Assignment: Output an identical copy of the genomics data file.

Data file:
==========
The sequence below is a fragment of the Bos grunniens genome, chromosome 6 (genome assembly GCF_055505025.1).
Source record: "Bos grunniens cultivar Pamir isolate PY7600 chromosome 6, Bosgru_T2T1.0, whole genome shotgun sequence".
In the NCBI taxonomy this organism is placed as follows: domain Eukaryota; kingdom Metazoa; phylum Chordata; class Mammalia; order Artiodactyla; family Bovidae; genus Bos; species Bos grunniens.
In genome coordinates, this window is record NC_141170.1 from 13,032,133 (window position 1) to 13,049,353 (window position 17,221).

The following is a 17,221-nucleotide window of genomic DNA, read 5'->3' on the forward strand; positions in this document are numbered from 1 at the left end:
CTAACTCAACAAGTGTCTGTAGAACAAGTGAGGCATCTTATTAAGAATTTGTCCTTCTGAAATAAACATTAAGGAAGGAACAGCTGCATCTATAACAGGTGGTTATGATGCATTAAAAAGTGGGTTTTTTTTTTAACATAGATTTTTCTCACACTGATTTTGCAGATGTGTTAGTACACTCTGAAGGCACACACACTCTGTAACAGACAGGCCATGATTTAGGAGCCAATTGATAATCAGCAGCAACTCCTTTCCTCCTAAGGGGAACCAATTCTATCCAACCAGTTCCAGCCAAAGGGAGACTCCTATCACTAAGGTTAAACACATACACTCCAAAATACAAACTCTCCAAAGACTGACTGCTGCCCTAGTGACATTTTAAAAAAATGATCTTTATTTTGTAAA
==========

The sequence below is a fragment of the Bos grunniens genome, chromosome 6 (genome assembly GCF_055505025.1).
Source record: "Bos grunniens cultivar Pamir isolate PY7600 chromosome 6, Bosgru_T2T1.0, whole genome shotgun sequence".
In the NCBI taxonomy this organism is placed as follows: domain Eukaryota; kingdom Metazoa; phylum Chordata; class Mammalia; order Artiodactyla; family Bovidae; genus Bos; species Bos grunniens.
In genome coordinates, this window is record NC_141170.1 from 13,032,133 (window position 1) to 13,049,353 (window position 17,221).

The following is a 17,221-nucleotide window of genomic DNA, read 5'->3' on the forward strand; positions in this document are numbered from 1 at the left end:
CTAACTCAACAAGTGTCTGTAGAACAAGTGAGGCATCTTATTAAGAATTTGTCCTTCTGAAATAAACATTAAGGAAGGAACAGCTGCATCTATAACAGGTGGTTATGATGCATTAAAAAGTGGGTTTTTTTTTTAACATAGATTTTTCTCACACTGATTTTGCAGATGTGTTAGTACACTCTGAAGGCACACACACTCTGTAACAGACAGGCCATGATTTAGGAGCCAATTGATAATCAGCAGCAACTCCTTTCCTCCTAAGGGGAACCAATTCTATCCAACCAGTTCCAGCCAAAGGGAGACTCCTATCACTAAGGTTAAACACATACACTCCAAAATACAAACTCTCCAAAGACTGACTGCTGCCCTAGTGACATTTTAAAAAAATGATCTTTATTTTGTAAA